Enter throughout May!

Taking part is simple. Cash prizes are up for grabs. learn more »

Take Action

May is BC Invasive Species Action Month! learn more »

100 Positive Actions in 1 Day

Take action in Williams Lake! learn more »

Webinar Recording

Calling all gardeners - watch the Bringing Back the Natives Garden Tour webinar.recording learn more »

June 27 Webinar

e-Learning for Realtors and Landscape Architects learn more »

Courses across BC March - May 2018

Read more and register today. learn more »

Watch the recording

Learn about the potential economic impacts of a new BC invasion learn more »

Watch the recording!

Presented by Dr. Jon Bossenbroek, University of Toledo. learn more »

Click here to learn more »

Parrot's Feather

A popular aquatic garden plant that spreads with water currents, animals, boats/trailers and fishing gear. Dense stands can stagnate water, and increase breeding grounds for mosquitoes learn more »

Zebra/Quagga Mussels

These tiny freshwater mussels clog drains, damage infrastructure, and are very costly to control/eradicate learn more »

Giant Hogweed

A towering toxic invasive plant with WorkSafe BC regulations learn more »

European Fire Ant

A tiny ant with a toxic sting learn more »

Purple Loosestrife

An aggressive wetland invader that threatens plant and animal diversity learn more »

Orange Hawkweed

Also yellow, these invasive plants replace native vegetation along roadsides, and threaten areas not yet reforested learn more »

Japanese Knotweed

Grows aggressively through concrete, impacting roads and house foundations learn more »

Spotted Knapweed

A single plant spreads rapidly with up to 140,000 seeds per square metre learn more »

Scotch Broom

An evergreen shrub that invades rangelands, replaces forage plants, causes allergies in people, and is a serious competitor to conifer seedlings learn more »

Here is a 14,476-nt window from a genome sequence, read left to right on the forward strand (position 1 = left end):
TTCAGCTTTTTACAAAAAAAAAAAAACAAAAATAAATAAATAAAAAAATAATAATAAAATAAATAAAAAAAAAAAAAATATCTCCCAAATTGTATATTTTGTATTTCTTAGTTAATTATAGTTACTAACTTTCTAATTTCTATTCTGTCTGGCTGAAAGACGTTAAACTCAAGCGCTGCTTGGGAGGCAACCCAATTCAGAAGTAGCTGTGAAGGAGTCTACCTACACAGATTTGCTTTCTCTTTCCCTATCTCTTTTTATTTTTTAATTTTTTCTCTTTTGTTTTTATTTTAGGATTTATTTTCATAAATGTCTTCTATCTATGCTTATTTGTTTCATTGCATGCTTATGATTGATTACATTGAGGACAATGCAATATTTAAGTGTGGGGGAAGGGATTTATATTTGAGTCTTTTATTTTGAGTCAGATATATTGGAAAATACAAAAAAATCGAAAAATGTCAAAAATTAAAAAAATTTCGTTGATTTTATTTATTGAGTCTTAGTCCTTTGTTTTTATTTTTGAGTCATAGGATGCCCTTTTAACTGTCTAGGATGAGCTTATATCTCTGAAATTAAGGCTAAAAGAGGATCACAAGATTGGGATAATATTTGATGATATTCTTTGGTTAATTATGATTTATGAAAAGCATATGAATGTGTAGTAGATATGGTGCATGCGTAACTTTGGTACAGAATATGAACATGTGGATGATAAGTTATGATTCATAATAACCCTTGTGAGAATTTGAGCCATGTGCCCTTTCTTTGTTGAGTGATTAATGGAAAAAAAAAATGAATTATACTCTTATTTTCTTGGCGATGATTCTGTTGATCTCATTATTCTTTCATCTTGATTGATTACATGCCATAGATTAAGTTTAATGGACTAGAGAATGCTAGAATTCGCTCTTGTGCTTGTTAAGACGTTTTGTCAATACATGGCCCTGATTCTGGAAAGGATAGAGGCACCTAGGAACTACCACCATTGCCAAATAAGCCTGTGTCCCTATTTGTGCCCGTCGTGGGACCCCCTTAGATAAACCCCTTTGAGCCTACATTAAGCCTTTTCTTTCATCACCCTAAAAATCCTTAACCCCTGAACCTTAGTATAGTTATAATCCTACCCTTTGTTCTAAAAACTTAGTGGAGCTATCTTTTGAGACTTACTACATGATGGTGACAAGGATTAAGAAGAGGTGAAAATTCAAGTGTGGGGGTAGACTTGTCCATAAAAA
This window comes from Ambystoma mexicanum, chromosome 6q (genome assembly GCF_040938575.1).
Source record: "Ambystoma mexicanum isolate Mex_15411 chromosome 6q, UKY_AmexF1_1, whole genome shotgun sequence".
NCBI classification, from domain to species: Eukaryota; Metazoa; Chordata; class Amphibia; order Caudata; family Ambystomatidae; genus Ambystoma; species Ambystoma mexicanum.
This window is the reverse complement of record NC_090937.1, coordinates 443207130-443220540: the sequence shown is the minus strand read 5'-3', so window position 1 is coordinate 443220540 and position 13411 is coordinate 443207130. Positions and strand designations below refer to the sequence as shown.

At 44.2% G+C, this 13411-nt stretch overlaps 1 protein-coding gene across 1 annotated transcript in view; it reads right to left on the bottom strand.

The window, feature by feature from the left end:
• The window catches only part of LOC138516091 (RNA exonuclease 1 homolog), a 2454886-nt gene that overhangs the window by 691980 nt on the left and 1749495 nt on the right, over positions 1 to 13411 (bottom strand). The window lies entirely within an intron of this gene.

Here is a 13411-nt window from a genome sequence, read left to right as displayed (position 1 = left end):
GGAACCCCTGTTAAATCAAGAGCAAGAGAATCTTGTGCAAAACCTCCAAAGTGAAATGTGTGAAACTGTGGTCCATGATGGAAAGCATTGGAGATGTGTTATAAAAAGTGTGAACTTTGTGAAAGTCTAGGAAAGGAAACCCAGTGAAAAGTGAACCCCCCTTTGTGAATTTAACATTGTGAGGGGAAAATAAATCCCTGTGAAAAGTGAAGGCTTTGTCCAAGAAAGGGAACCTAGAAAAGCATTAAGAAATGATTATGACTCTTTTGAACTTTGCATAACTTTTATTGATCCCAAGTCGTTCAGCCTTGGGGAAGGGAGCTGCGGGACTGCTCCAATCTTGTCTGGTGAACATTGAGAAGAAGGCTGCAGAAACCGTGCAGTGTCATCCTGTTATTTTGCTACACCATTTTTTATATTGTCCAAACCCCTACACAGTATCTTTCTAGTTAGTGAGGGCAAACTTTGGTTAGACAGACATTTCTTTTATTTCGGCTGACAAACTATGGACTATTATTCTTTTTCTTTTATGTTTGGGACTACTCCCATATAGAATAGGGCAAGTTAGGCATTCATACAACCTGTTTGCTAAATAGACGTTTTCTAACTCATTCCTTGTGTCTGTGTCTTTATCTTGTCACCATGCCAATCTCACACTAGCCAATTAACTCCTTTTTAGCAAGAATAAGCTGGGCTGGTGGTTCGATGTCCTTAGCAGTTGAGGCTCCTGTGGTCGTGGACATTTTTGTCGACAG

Hound’s-Tongue

Species
Cynoglossum officinale

Hound’s-tongue (Cynoglossum officinale) is a biennial to short-lived perennial, and is considered noxious under the BC Weed Control Act. Hound’s-tongue is found on dry pasture, roadsides, and logged forestland. Found primarily in the southern interior of BC, it is a major concern in the Kootenay, Okanagan, Thompson, and Cariboo areas.

Mature hound’s tongue plants have a woody taproot, with rough, hairy, wide leaves and dull reddish-purple, five-petal flowers. Each flower produces four rounded-triangular seeds covered with hooked prickles. Growing 0.5-1.2 metres tall, stems leaves are short and stalkless. First year plants form a rosette with leaves hanging down to resemble the shape of a dog’s tongue.

Each plant produces 2,000-4,000 barbed seeds a year that cling easily clothing, livestock and wildlife, resulting in new infestations spread over great distances. Hound’s-tongue decreases forage production on rangeland and pastures. Barbed seeds that cling stubbornly to the hair, wool and fur of animals increase stress on animals and veterinary costs and decreasing market value.

Warning: Hound’s-tongue contains toxic alkaloids that can cause liver damage in cattle, deer, pigs, horses, and goats.

Refer to Weeds BC for information on prevention and control methods.

TIPS Factsheets

Gallery: Hounds Tongue